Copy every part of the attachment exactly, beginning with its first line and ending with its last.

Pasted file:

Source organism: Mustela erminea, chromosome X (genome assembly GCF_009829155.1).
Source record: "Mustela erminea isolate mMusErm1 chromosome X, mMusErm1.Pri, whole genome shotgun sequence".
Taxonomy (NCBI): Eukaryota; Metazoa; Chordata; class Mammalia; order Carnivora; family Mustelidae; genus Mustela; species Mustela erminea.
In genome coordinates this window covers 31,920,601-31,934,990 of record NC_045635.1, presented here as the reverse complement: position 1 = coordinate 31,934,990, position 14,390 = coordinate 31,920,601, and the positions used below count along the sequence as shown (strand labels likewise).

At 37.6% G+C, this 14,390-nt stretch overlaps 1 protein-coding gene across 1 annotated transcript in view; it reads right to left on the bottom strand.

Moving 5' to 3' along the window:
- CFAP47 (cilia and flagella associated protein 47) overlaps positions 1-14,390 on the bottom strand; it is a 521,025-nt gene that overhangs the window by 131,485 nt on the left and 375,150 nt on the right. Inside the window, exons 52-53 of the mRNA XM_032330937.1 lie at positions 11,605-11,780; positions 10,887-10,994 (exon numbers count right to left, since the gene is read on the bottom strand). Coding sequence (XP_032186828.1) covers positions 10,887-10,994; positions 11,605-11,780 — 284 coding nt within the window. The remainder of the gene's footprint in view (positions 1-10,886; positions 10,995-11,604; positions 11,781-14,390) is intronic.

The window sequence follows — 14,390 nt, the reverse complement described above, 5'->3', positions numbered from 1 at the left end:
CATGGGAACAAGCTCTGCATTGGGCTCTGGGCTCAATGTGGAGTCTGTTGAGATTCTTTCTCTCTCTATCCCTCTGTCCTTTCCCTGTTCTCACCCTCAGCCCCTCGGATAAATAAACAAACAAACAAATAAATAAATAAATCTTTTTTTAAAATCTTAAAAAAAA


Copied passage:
Source organism: Mustela erminea, chromosome X (genome assembly GCF_009829155.1).
Source record: "Mustela erminea isolate mMusErm1 chromosome X, mMusErm1.Pri, whole genome shotgun sequence".
Taxonomy (NCBI): Eukaryota; Metazoa; Chordata; class Mammalia; order Carnivora; family Mustelidae; genus Mustela; species Mustela erminea.
In genome coordinates this window covers 31,920,601-31,934,990 of record NC_045635.1, presented here as the reverse complement: position 1 = coordinate 31,934,990, position 14,390 = coordinate 31,920,601, and the positions used below count along the sequence as shown (strand labels likewise).

At 37.6% G+C, this 14,390-nt stretch overlaps 1 protein-coding gene across 1 annotated transcript in view; it reads right to left on the bottom strand.

Moving 5' to 3' along the window:
- CFAP47 (cilia and flagella associated protein 47) overlaps positions 1-14,390 on the bottom strand; it is a 521,025-nt gene that overhangs the window by 131,485 nt on the left and 375,150 nt on the right. Inside the window, exons 52-53 of the mRNA XM_032330937.1 lie at positions 11,605-11,780; positions 10,887-10,994 (exon numbers count right to left, since the gene is read on the bottom strand). Coding sequence (XP_032186828.1) covers positions 10,887-10,994; positions 11,605-11,780 — 284 coding nt within the window. The remainder of the gene's footprint in view (positions 1-10,886; positions 10,995-11,604; positions 11,781-14,390) is intronic.

The window sequence follows — 14,390 nt, the reverse complement described above, 5'->3', positions numbered from 1 at the left end:
CATGGGAACAAGCTCTGCATTGGGCTCTGGGCTCAATGTGGAGTCTGTTGAGATTCTTTCTCTCTCTATCCCTCTGTCCTTTCCCTGTTCTCACCCTCAGCCCCTCGGATAAATAAACAAACAAACAAATAAATAAATAAATCTTTTTTTAAAATCTTAAAAAAAA